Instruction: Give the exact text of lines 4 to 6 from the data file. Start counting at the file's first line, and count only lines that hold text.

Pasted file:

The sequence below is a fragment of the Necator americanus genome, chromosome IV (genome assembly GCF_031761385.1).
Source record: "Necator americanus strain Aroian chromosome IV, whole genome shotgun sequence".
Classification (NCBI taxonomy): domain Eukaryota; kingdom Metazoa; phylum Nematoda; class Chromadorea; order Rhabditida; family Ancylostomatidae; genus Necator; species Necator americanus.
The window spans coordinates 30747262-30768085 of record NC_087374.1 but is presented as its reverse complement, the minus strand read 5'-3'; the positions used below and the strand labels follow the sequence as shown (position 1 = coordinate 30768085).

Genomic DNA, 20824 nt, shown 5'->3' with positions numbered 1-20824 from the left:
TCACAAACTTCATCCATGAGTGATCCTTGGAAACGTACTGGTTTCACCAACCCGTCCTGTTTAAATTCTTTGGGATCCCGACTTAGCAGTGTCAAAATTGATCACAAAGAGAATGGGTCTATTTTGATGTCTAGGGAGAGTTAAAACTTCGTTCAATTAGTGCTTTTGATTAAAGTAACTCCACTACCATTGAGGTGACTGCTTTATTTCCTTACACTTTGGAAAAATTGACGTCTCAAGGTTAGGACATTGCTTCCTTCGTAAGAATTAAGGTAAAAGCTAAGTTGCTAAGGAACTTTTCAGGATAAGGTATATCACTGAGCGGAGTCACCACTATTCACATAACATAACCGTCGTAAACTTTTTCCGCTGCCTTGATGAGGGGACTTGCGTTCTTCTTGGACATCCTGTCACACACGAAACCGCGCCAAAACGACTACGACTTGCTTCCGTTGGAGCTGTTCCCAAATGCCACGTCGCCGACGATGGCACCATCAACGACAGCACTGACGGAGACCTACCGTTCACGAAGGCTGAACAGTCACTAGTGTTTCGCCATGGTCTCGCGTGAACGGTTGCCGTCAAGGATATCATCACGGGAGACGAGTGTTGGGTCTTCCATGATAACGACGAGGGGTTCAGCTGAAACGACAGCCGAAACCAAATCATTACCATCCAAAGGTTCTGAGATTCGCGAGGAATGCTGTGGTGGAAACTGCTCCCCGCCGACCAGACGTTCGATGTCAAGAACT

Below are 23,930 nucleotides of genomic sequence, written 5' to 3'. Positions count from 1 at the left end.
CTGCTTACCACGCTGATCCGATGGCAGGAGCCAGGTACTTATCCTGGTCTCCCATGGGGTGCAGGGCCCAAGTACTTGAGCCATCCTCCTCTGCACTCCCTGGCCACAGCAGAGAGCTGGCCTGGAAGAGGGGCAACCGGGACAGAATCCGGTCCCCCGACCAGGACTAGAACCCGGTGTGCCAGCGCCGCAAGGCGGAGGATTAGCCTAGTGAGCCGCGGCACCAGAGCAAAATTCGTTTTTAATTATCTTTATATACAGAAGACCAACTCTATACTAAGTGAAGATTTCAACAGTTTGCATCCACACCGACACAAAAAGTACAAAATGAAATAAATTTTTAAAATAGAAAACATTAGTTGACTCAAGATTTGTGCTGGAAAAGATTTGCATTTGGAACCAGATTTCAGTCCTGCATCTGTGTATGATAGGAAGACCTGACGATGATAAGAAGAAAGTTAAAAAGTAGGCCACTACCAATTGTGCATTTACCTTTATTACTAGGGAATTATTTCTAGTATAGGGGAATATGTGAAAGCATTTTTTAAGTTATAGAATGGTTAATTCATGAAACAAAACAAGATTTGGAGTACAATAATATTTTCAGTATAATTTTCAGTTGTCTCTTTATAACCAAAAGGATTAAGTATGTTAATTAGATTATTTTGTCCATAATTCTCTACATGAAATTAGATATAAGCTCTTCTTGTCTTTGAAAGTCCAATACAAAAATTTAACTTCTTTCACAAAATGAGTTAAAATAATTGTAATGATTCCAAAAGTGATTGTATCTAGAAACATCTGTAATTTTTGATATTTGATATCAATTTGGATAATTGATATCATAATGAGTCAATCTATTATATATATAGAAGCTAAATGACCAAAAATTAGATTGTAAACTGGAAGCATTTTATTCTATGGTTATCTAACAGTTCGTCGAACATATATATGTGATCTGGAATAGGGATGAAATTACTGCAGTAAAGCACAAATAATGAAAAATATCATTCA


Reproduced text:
The window spans coordinates 30747262-30768085 of record NC_087374.1 but is presented as its reverse complement, the minus strand read 5'-3'; the positions used below and the strand labels follow the sequence as shown (position 1 = coordinate 30768085).

Genomic DNA, 20824 nt, shown 5'->3' with positions numbered 1-20824 from the left:
TCACAAACTTCATCCATGAGTGATCCTTGGAAACGTACTGGTTTCACCAACCCGTCCTGTTTAAATTCTTTGGGATCCCGACTTAGCAGTGTCAAAATTGATCACAAAGAGAATGGGTCTATTTTGATGTCTAGGGAGAGTTAAAACTTCGTTCAATTAGTGCTTTTGATTAAAGTAACTCCACTACCATTGAGGTGACTGCTTTATTTCCTTACACTTTGGAAAAATTGACGTCTCAAGGTTAGGACATTGCTTCCTTCGTAAGAATTAAGGTAAAAGCTAAGTTGCTAAGGAACTTTTCAGGATAAGGTATATCACTGAGCGGAGTCACCACTATTCACATAACATAACCGTCGTAAACTTTTTCCGCTGCCTTGATGAGGGGACTTGCGTTCTTCTTGGACATCCTGTCACACACGAAACCGCGCCAAAACGACTACGACTTGCTTCCGTTGGAGCTGTTCCCAAATGCCACGTCGCCGACGATGGCACCATCAACGACAGCACTGACGGAGACCTACCGTTCACGAAGGCTGAACAGTCACTAGTGTTTCGCCATGGTCTCGCGTGAACGGTTGCCGTCAAGGATATCATCACGGGAGACGAGTGTTGGGTCTTCCATGATAACGACGAGGGGTTCAGCTGAAACGACAGCCGAAACCAAATCATTACCATCCAAAGGTTCTGAGATTCGCGAGGAATGCTGTGGTGGAAACTGCTCCCCGCCGACCAGACGTTCGATGTCAAGAACT